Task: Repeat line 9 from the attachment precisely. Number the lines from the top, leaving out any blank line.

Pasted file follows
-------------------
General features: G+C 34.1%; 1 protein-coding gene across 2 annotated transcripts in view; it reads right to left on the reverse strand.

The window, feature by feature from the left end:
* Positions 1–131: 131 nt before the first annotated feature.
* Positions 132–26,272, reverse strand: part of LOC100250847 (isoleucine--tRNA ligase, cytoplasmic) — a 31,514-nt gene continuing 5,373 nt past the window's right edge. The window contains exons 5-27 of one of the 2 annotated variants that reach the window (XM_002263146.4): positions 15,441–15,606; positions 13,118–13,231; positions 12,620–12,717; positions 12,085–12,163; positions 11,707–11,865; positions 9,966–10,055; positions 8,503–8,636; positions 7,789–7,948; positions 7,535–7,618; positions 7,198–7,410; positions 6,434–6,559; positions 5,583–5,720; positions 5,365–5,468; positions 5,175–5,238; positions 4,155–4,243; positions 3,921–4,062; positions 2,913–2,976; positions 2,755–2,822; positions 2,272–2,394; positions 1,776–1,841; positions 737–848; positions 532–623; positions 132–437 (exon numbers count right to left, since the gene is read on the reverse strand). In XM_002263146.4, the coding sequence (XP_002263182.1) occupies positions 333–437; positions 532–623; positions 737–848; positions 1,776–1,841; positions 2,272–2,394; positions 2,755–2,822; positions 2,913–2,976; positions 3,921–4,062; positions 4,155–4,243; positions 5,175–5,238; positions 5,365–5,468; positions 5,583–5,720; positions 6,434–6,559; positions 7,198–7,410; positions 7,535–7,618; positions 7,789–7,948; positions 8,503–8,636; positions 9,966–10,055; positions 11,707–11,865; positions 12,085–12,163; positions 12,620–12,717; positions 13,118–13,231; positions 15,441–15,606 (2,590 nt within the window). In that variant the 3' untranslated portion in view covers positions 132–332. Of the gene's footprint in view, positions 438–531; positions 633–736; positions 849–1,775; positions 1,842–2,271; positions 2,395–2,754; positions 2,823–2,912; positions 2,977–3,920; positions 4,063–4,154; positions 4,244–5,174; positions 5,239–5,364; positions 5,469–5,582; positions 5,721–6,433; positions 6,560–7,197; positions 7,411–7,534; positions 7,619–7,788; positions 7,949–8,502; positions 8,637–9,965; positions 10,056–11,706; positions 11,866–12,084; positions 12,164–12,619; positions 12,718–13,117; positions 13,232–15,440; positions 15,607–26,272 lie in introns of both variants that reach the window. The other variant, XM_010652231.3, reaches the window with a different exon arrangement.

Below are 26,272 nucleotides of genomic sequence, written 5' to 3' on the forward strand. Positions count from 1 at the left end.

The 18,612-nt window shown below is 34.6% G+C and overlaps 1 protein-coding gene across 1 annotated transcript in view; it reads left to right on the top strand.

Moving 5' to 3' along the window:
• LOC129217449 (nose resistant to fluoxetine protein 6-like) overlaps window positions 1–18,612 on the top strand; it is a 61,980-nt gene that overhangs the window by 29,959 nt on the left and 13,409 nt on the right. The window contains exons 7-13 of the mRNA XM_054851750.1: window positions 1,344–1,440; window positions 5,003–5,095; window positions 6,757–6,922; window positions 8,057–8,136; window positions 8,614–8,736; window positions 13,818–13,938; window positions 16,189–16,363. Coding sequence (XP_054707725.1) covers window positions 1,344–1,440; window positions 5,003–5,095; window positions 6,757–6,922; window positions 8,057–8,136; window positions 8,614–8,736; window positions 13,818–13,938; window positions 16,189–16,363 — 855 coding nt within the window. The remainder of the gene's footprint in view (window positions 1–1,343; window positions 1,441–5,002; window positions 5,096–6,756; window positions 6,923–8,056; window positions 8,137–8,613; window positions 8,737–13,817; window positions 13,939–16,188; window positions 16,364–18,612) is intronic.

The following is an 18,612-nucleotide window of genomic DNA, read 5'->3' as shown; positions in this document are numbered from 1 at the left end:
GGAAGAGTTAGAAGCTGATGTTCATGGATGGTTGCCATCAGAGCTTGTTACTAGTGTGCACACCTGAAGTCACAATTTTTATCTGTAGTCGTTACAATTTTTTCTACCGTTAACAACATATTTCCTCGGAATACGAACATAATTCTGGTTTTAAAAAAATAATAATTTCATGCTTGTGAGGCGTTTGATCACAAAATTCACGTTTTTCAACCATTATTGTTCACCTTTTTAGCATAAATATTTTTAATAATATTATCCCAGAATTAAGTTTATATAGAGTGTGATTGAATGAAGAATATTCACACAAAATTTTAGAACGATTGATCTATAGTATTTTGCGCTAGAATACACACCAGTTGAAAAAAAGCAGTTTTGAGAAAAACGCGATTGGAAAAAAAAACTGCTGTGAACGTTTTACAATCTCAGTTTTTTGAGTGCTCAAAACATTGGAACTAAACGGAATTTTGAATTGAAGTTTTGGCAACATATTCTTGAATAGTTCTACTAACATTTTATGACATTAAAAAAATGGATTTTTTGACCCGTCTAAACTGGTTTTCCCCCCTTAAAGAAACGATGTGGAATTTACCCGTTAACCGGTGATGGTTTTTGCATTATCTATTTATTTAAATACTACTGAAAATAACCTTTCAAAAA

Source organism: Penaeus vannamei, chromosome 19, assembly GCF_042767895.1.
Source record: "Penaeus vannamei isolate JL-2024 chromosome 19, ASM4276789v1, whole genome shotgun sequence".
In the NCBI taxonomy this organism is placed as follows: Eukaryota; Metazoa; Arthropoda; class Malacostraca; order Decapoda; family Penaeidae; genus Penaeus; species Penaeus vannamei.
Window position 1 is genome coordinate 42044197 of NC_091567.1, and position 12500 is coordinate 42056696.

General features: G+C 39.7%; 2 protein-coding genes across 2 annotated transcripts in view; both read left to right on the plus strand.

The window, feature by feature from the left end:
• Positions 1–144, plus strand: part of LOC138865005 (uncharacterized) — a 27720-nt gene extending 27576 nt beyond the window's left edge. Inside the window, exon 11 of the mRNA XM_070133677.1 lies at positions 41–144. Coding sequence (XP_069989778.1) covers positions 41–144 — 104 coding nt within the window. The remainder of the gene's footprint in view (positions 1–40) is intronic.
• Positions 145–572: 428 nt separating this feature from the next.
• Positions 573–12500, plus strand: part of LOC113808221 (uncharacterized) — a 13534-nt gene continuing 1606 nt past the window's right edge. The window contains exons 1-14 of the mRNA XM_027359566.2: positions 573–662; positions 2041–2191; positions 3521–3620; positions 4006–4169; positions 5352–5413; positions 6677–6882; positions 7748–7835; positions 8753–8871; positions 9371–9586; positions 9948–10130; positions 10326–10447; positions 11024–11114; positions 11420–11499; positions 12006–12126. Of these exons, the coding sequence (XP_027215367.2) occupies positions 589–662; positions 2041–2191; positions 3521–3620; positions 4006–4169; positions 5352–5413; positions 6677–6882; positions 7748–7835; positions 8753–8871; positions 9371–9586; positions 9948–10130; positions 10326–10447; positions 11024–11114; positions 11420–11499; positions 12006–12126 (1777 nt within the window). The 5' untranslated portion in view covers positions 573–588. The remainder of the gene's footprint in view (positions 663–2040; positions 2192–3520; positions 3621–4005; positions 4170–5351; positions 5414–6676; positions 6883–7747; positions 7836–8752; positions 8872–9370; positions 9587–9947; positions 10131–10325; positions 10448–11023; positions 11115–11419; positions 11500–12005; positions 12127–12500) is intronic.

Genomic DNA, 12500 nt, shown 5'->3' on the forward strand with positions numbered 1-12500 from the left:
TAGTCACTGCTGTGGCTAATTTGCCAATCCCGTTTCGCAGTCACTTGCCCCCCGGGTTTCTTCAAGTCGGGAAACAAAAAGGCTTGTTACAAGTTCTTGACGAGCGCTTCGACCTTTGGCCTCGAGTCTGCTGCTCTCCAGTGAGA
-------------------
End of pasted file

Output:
The following is an 18,612-nucleotide window of genomic DNA, read 5'->3' as shown; positions in this document are numbered from 1 at the left end: